Tate's clean slate;Subject of the week;Music and the arts
Anyone passing the former Bankside power station on London's South Bank over the summer will have been impressed by the colourful paintings around the building's exterior.
The artwork, by pupils at Southwark's Charles Dickens primary school, provided a bold facade covering the hoardings around the building while it was being transformed into the Tate Gallery's latest site, the Tate Modern. The gallery is due to open next May, but its educational arm is already in full swing, as the pictures that brightened up the days of passers-by testify.
The Tate Modern's education curator for young people, Caro Howell, had been working with Charles Dickens school,which is just around the corner from the unfinished gallery, last year. The school, which was on special measures, was looking for an artist-in-residence, so Ms Howell suggested Ademola Akintola, who ended up working with the children during literacy hour for a year.
The resulting work was displayed in the new gallery's visitor centre and, because it was linked to literacy hour, the children wrote their own captions. Later, they produced work which was used to decorate the hoardings.
The paintings have proved popular. "People have been ringing the school asking if the work is for sale," says Caro Howell.
The project was so successful that the school plans to continue working with Ms Akintola for another year. "The children's work was high quality; primary children produced a seven-foot tall percussive sculpture inspired by Ted Hughes's Iron Man," says Ms Howell.
Children visiting the gallery have been encouraged to develop their creativity and use visual paths to literacy. "The aim of the project," says Elizabeth Owens, headteacher at Charles Dickens, "was to help children find a voice to express what they feel." One pupil, Alfie Southion, says: "I did a snake and a cheetah. I just got on with it and made art of it all."
Caro Howell has a vision of lifelong learning. "A young visitor might be involved in a schools project, participate in a family programme, use an after-school club and then go into our new peer-led programme before visiting the gallery as an adult."
The Tate Modern, which expects more than 100,000 child visitors a year, offers a unique opportunity to develop innovative projects. "It's not every day a major national institution is given a clean slate," says Ms Howell. She claims educational needs have all too often "been confined to a nook or a cranny, usually in the basement". But educational needs have been integrated into the Tate Modern's design. "You will be able to come in the entrance and step into the education spaces," she says. These include a large reception area, studio space, auditorium, seminar room, and resources room, which will be open to teachers.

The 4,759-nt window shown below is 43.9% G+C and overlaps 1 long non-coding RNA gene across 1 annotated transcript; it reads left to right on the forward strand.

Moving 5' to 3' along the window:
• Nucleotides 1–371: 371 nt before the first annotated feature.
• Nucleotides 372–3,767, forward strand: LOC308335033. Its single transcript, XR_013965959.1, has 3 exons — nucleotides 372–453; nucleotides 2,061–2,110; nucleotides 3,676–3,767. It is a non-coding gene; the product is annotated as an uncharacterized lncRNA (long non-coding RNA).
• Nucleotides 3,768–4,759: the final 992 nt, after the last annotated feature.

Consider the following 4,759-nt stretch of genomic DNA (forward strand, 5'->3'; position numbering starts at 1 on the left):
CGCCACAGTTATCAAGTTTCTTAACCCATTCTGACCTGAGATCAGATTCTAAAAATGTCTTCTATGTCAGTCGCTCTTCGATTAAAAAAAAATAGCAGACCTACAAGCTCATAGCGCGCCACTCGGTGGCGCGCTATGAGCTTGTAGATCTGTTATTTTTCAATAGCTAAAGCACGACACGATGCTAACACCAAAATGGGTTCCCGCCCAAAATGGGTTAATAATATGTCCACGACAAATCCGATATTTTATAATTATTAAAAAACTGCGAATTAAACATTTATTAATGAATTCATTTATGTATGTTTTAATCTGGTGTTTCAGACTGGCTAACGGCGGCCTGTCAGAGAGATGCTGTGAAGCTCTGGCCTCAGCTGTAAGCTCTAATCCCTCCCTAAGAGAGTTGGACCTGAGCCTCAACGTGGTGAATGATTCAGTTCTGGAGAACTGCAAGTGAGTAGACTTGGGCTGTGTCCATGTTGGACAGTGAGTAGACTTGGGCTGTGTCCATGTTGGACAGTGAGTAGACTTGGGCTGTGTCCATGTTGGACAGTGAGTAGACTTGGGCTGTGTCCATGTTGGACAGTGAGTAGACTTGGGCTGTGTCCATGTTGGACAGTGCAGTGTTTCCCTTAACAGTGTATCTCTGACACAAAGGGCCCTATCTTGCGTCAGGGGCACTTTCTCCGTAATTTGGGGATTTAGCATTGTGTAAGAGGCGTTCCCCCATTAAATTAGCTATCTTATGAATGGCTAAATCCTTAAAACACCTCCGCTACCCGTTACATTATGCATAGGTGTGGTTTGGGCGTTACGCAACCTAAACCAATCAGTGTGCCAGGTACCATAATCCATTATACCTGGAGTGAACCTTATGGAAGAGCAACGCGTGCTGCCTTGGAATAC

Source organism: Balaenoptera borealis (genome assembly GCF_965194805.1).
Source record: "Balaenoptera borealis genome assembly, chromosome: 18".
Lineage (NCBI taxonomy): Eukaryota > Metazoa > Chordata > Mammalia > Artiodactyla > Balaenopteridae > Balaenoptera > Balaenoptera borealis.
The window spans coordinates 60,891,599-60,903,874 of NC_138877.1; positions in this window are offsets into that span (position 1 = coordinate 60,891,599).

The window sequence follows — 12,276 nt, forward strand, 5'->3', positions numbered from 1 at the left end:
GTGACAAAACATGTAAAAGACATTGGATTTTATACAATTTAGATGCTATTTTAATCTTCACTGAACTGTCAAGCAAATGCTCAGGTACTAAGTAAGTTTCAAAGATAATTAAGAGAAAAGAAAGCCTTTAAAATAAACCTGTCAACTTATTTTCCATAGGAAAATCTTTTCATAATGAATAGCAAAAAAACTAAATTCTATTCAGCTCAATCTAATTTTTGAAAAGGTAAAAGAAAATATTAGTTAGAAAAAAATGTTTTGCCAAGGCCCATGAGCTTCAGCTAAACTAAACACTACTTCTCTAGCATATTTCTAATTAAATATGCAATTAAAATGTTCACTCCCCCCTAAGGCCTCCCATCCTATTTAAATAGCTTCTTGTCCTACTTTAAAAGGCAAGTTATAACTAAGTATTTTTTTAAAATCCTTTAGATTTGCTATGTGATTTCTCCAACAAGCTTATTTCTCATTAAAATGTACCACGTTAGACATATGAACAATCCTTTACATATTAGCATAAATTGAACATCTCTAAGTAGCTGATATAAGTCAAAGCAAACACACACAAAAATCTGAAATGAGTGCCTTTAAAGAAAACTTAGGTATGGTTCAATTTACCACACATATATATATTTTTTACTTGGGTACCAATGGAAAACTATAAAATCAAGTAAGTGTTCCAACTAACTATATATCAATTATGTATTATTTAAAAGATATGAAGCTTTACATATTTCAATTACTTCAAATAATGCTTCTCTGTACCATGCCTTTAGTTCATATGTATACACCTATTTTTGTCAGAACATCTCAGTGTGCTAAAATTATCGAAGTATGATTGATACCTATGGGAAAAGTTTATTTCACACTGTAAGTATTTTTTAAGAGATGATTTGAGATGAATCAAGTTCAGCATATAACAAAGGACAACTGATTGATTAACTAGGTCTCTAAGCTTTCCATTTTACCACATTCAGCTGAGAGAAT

The resources will have multiple uses. For example, a sculpture which is suitable for handling and ideal for visually impaired people can be used by other pupils. Above all, says Ms Howell, "we have daylight. And having the educational presence in full view will encourage people to join in our activities." But, she says, "the most extraordinary innovation is that we are now not just an education department but an education and interpretation department."
Interpretation used to be the preserve of curators, but now Ms Howell and her colleagues are working "hand in hand with them". Education is no longer a worthy add-on. "Education is a term that often conjures up images of dull didacticism," says Ms Howell, "but we want to bring the visitor into a much closer relationship to the art."
Bearing in mind the needs of children, for example, she contributes to discussions about which sculptures to display, how paintings are shown or where to place a popular painting to avoid congestion. Exhibitions are scheduled to take account of school holidays.
The gallery is in discussion with North Southwark Action Zone to see how it can develop the model across the area. "We want to develop a new pedagogy for gallery and museum education," says Helen Charman, education curator for schools, with a move away from "chalk and talk" towards "intensive workshops that focus on smaller numbers for longer duration".
For school visits, the gallery will employ freelances, develop after-school learning through the New Opportunities Fund, set up interactive tours, talks and study days, and produce a teacher's workbook.
The resources centre will offer a variety of approaches, from a broad introduction to modern art to a focus on a single artist or theme. "We aim to be flexible and to fit in with what schools are doing," says Ms Charman. "Our strength is in critical and contextual studies - looking at text and images and, above all, learning to discuss modern art."
The Tate Modern is also helping teachers develop their professional skills, through an INSET centre and a project with the National Society for Education in Art and Design, which is piloting a national Artist Teacher scheme. Such initiatives will make learning about art more enjoyable for children, who, as Ms Charman points out, "are the visitors of the future".
Tate education: 0171 887 8000.